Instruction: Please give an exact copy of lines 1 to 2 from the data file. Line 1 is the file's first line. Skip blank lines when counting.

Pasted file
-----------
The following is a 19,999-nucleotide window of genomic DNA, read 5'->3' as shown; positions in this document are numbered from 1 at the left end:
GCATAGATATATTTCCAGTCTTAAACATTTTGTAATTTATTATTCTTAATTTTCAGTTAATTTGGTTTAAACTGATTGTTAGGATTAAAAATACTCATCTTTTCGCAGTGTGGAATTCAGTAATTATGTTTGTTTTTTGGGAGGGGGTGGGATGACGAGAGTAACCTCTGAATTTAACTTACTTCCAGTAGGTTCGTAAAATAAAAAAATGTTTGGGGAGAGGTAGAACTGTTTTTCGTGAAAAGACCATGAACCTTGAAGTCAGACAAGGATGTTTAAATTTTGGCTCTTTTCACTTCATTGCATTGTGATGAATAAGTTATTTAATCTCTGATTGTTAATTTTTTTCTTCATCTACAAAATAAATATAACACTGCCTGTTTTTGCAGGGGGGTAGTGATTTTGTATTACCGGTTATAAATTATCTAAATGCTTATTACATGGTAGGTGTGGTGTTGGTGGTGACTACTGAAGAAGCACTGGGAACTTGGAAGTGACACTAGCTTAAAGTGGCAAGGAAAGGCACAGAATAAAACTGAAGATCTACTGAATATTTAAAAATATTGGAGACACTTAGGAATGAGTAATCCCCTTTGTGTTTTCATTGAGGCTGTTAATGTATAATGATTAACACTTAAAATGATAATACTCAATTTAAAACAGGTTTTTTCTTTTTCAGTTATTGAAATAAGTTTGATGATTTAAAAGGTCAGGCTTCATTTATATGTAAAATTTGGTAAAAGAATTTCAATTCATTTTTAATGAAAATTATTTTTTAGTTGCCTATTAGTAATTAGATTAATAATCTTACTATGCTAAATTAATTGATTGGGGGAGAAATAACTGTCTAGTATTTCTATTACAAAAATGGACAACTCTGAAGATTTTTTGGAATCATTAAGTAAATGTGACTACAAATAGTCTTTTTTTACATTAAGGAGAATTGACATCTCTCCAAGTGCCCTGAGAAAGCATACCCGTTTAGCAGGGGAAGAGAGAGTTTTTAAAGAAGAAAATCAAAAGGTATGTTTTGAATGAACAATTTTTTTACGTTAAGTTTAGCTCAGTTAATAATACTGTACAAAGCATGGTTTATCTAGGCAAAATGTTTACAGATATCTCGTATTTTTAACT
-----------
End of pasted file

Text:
The following is a 19,999-nucleotide window of genomic DNA, read 5'->3' as shown; positions in this document are numbered from 1 at the left end:
GCATAGATATATTTCCAGTCTTAAACATTTTGTAATTTATTATTCTTAATTTTCAGTTAATTTGGTTTAAACTGATTGTTAGGATTAAAAATACTCATCTTTTCGCAGTGTGGAATTCAGTAATTATGTTTGTTTTTTGGGAGGGGGTGGGATGACGAGAGTAACCTCTGAATTTAACTTACTTCCAGTAGGTTCGTAAAATAAAAAAATGTTTGGGGAGAGGTAGAACTGTTTTTCGTGAAAAGACCATGAACCTTGAAGTCAGACAAGGATGTTTAAATTTTGGCTCTTTTCACTTCATTGCATTGTGATGAATAAGTTATTTAATCTCTGATTGTTAATTTTTTTCTTCATCTACAAAATAAATATAACACTGCCTGTTTTTGCAGGGGGGTAGTGATTTTGTATTACCGGTTATAAATTATCTAAATGCTTATTACATGGTAGGTGTGGTGTTGGTGGTGACTACTGAAGAAGCACTGGGAACTTGGAAGTGACACTAGCTTAAAGTGGCAAGGAAAGGCACAGAATAAAACTGAAGATCTACTGAATATTTAAAAATATTGGAGACACTTAGGAATGAGTAATCCCCTTTGTGTTTTCATTGAGGCTGTTAATGTATAATGATTAACACTTAAAATGATAATACTCAATTTAAAACAGGTTTTTTCTTTTTCAGTTATTGAAATAAGTTTGATGATTTAAAAGGTCAGGCTTCATTTATATGTAAAATTTGGTAAAAGAATTTCAATTCATTTTTAATGAAAATTATTTTTTAGTTGCCTATTAGTAATTAGATTAATAATCTTACTATGCTAAATTAATTGATTGGGGGAGAAATAACTGTCTAGTATTTCTATTACAAAAATGGACAACTCTGAAGATTTTTTGGAATCATTAAGTAAATGTGACTACAAATAGTCTTTTTTTACATTAAGGAGAATTGACATCTCTCCAAGTGCCCTGAGAAAGCATACCCGTTTAGCAGGGGAAGAGAGAGTTTTTAAAGAAGAAAATCAAAAGGTATGTTTTGAATGAACAATTTTTTTACGTTAAGTTTAGCTCAGTTAATAATACTGTACAAAGCATGGTTTATCTAGGCAAAATGTTTACAGATATCTCGTATTTTTAACT